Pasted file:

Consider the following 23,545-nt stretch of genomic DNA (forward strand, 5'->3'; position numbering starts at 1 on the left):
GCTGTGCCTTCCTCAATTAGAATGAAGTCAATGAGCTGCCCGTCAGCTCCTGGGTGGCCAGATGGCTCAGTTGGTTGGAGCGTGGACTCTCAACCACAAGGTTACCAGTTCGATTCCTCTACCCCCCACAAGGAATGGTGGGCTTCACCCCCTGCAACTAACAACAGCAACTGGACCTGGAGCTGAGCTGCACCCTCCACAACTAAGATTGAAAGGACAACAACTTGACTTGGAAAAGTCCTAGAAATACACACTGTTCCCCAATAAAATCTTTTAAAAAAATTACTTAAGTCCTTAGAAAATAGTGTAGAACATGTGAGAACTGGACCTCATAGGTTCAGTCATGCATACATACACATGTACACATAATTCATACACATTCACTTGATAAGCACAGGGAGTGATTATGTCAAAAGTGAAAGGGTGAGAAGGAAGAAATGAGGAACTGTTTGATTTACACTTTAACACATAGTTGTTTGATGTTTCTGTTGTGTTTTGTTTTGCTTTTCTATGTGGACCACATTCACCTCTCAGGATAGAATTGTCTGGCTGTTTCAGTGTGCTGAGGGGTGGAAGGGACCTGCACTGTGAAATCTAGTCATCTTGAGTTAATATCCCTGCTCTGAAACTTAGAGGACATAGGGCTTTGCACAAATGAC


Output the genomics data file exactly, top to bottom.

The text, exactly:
Consider the following 23,545-nt stretch of genomic DNA (forward strand, 5'->3'; position numbering starts at 1 on the left):
GCTGTGCCTTCCTCAATTAGAATGAAGTCAATGAGCTGCCCGTCAGCTCCTGGGTGGCCAGATGGCTCAGTTGGTTGGAGCGTGGACTCTCAACCACAAGGTTACCAGTTCGATTCCTCTACCCCCCACAAGGAATGGTGGGCTTCACCCCCTGCAACTAACAACAGCAACTGGACCTGGAGCTGAGCTGCACCCTCCACAACTAAGATTGAAAGGACAACAACTTGACTTGGAAAAGTCCTAGAAATACACACTGTTCCCCAATAAAATCTTTTAAAAAAATTACTTAAGTCCTTAGAAAATAGTGTAGAACATGTGAGAACTGGACCTCATAGGTTCAGTCATGCATACATACACATGTACACATAATTCATACACATTCACTTGATAAGCACAGGGAGTGATTATGTCAAAAGTGAAAGGGTGAGAAGGAAGAAATGAGGAACTGTTTGATTTACACTTTAACACATAGTTGTTTGATGTTTCTGTTGTGTTTTGTTTTGCTTTTCTATGTGGACCACATTCACCTCTCAGGATAGAATTGTCTGGCTGTTTCAGTGTGCTGAGGGGTGGAAGGGACCTGCACTGTGAAATCTAGTCATCTTGAGTTAATATCCCTGCTCTGAAACTTAGAGGACATAGGGCTTTGCACAAATGAC